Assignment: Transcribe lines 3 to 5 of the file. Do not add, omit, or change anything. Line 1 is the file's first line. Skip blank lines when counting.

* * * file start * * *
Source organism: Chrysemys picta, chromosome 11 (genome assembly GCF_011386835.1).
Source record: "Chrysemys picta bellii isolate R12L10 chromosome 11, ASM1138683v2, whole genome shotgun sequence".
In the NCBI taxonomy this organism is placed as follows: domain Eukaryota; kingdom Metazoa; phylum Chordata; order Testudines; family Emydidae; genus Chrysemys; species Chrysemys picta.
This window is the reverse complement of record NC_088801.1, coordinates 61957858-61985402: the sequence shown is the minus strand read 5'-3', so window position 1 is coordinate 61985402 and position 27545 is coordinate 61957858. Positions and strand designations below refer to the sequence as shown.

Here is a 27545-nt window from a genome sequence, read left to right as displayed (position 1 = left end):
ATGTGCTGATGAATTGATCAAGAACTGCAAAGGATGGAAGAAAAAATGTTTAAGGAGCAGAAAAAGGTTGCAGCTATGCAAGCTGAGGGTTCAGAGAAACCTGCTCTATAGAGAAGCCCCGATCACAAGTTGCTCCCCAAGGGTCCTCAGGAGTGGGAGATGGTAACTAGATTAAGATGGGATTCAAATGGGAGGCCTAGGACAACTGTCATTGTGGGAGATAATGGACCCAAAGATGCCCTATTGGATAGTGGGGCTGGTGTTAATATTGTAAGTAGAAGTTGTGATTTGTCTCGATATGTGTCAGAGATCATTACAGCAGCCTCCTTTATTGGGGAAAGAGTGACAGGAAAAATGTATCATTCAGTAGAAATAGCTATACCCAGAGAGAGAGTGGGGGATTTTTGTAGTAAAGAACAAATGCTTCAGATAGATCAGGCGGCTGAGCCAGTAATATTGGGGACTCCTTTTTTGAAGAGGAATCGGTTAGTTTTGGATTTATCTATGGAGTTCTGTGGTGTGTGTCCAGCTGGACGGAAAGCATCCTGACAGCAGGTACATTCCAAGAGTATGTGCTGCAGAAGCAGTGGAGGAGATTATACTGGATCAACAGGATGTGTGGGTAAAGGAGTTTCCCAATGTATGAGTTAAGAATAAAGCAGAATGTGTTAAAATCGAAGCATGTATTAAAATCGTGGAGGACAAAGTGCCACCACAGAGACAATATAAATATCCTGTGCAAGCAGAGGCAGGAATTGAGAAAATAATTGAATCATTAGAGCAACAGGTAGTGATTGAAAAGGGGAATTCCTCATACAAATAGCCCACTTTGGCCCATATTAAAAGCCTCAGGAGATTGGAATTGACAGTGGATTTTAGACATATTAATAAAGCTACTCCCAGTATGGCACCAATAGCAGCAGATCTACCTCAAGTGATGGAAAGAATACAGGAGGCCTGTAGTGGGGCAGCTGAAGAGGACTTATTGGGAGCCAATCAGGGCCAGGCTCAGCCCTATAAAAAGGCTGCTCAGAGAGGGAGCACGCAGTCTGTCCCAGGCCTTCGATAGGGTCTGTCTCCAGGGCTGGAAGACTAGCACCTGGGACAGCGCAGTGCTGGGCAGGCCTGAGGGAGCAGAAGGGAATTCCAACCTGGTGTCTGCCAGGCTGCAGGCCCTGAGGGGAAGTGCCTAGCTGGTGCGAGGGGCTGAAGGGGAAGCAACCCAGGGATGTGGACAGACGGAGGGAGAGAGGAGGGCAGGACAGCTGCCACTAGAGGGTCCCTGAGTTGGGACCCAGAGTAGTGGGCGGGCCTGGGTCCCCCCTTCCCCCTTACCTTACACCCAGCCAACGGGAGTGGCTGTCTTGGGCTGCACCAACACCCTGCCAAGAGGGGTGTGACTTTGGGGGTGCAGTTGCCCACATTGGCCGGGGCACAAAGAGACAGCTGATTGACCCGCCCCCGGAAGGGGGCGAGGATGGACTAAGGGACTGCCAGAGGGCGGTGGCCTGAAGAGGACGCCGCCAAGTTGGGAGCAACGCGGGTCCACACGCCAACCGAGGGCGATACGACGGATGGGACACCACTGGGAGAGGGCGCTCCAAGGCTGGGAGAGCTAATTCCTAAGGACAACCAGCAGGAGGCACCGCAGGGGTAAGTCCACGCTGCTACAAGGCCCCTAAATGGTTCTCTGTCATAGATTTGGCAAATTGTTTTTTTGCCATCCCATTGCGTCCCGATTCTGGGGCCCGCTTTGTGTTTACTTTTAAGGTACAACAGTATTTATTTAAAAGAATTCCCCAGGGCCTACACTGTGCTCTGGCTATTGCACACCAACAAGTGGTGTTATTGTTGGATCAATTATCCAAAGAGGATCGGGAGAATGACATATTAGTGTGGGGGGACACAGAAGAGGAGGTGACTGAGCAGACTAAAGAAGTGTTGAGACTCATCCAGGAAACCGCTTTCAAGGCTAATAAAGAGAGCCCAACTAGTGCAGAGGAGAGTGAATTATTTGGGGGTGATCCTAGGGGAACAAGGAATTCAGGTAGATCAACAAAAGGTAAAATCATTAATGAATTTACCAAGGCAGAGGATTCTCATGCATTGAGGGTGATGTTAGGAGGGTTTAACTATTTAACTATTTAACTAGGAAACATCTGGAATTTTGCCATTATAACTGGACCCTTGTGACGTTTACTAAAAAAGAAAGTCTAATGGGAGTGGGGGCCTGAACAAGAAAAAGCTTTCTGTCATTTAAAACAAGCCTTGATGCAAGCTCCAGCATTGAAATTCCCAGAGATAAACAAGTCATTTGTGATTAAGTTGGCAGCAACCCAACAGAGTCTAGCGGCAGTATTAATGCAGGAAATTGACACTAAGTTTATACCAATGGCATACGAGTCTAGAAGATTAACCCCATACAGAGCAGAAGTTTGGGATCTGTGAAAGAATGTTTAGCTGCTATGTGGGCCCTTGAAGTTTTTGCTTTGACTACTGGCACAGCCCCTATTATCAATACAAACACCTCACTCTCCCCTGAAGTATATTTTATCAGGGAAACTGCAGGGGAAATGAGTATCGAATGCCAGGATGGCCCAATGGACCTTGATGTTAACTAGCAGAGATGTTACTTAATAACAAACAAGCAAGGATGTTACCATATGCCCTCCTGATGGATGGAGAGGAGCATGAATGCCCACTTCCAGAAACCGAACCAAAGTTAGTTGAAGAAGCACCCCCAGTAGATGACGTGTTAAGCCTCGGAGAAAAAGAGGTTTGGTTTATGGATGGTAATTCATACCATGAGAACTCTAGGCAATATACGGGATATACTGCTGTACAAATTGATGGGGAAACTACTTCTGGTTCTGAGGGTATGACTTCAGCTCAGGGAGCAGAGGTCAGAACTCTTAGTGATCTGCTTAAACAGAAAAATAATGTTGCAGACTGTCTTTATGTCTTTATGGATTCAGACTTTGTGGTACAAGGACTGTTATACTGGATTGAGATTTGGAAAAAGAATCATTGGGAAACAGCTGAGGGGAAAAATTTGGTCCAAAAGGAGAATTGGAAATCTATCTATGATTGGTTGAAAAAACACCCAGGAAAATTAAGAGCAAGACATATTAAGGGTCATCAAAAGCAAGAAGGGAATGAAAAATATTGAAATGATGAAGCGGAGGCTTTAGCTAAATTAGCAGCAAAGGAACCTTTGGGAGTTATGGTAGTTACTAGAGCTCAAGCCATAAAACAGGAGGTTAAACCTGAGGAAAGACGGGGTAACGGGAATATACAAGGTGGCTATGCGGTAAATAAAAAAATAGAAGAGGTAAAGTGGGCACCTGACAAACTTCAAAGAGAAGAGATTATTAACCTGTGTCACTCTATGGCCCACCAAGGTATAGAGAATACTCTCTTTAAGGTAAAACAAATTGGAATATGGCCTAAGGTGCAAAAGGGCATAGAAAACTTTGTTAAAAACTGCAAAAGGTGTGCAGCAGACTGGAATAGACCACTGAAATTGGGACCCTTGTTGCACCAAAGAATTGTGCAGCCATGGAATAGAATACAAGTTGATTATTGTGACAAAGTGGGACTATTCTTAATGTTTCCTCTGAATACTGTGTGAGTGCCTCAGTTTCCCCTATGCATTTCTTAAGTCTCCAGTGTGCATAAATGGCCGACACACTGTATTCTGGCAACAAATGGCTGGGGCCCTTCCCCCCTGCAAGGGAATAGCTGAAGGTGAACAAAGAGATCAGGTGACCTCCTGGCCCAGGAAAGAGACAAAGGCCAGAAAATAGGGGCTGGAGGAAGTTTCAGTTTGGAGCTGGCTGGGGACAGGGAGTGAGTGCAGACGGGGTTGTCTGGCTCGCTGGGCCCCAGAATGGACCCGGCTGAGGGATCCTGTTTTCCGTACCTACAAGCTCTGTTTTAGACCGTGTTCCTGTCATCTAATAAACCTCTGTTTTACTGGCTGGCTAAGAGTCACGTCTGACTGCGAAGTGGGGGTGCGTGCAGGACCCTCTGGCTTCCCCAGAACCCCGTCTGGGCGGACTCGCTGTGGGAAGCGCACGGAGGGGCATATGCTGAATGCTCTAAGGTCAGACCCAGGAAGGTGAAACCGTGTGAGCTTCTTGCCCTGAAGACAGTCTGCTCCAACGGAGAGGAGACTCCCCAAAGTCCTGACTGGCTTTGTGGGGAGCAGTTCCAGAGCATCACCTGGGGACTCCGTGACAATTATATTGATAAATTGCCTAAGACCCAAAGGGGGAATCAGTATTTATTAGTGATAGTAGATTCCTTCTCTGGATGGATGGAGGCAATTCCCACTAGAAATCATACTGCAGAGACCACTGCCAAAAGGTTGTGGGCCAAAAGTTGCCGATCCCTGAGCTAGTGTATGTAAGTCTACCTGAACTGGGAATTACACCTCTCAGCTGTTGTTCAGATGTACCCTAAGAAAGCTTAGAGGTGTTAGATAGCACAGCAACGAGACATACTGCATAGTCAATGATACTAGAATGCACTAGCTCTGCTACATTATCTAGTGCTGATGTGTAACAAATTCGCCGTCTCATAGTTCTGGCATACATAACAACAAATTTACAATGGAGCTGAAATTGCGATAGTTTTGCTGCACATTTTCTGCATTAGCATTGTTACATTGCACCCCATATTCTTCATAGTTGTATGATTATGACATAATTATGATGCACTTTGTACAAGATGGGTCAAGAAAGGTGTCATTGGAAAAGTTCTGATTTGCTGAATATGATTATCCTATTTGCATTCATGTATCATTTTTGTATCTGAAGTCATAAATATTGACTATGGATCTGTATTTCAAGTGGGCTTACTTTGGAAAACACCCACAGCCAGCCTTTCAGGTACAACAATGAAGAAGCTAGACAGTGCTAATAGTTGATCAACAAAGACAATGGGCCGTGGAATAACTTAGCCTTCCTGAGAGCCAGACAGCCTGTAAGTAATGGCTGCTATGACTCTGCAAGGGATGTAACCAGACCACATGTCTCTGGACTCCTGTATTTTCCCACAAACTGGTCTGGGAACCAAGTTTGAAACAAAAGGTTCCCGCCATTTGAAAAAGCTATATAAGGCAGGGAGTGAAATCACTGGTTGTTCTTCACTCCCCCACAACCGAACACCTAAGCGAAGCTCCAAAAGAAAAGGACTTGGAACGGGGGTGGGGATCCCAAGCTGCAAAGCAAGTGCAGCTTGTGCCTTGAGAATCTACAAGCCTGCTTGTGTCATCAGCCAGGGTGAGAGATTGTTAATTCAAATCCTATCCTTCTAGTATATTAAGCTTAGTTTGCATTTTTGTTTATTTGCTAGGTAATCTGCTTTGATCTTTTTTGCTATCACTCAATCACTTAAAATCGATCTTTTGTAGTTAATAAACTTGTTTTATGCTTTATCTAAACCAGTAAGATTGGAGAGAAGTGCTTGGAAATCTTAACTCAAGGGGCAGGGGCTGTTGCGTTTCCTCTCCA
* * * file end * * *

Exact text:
In the NCBI taxonomy this organism is placed as follows: domain Eukaryota; kingdom Metazoa; phylum Chordata; order Testudines; family Emydidae; genus Chrysemys; species Chrysemys picta.
This window is the reverse complement of record NC_088801.1, coordinates 61957858-61985402: the sequence shown is the minus strand read 5'-3', so window position 1 is coordinate 61985402 and position 27545 is coordinate 61957858. Positions and strand designations below refer to the sequence as shown.

Here is a 27545-nt window from a genome sequence, read left to right as displayed (position 1 = left end):